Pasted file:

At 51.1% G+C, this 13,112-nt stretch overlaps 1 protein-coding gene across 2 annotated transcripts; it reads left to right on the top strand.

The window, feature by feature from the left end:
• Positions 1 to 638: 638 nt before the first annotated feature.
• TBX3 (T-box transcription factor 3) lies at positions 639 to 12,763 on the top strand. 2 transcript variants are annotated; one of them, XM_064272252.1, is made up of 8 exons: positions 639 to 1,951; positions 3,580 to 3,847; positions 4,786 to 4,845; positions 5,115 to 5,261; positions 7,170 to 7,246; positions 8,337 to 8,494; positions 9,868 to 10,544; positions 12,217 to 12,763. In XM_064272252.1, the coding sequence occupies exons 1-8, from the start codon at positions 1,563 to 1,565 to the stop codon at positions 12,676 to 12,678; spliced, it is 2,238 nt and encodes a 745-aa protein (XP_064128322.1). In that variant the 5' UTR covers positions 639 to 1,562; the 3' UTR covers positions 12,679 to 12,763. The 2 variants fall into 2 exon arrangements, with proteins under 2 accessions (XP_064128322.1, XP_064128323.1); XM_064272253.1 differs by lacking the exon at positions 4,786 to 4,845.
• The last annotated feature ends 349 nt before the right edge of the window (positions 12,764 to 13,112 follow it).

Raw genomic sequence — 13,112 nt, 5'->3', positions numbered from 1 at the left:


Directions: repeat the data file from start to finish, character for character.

At 51.1% G+C, this 13,112-nt stretch overlaps 1 protein-coding gene across 2 annotated transcripts; it reads left to right on the top strand.

The window, feature by feature from the left end:
• Positions 1 to 638: 638 nt before the first annotated feature.
• TBX3 (T-box transcription factor 3) lies at positions 639 to 12,763 on the top strand. 2 transcript variants are annotated; one of them, XM_064272252.1, is made up of 8 exons: positions 639 to 1,951; positions 3,580 to 3,847; positions 4,786 to 4,845; positions 5,115 to 5,261; positions 7,170 to 7,246; positions 8,337 to 8,494; positions 9,868 to 10,544; positions 12,217 to 12,763. In XM_064272252.1, the coding sequence occupies exons 1-8, from the start codon at positions 1,563 to 1,565 to the stop codon at positions 12,676 to 12,678; spliced, it is 2,238 nt and encodes a 745-aa protein (XP_064128322.1). In that variant the 5' UTR covers positions 639 to 1,562; the 3' UTR covers positions 12,679 to 12,763. The 2 variants fall into 2 exon arrangements, with proteins under 2 accessions (XP_064128322.1, XP_064128323.1); XM_064272253.1 differs by lacking the exon at positions 4,786 to 4,845.
• The last annotated feature ends 349 nt before the right edge of the window (positions 12,764 to 13,112 follow it).

Raw genomic sequence — 13,112 nt, 5'->3', positions numbered from 1 at the left: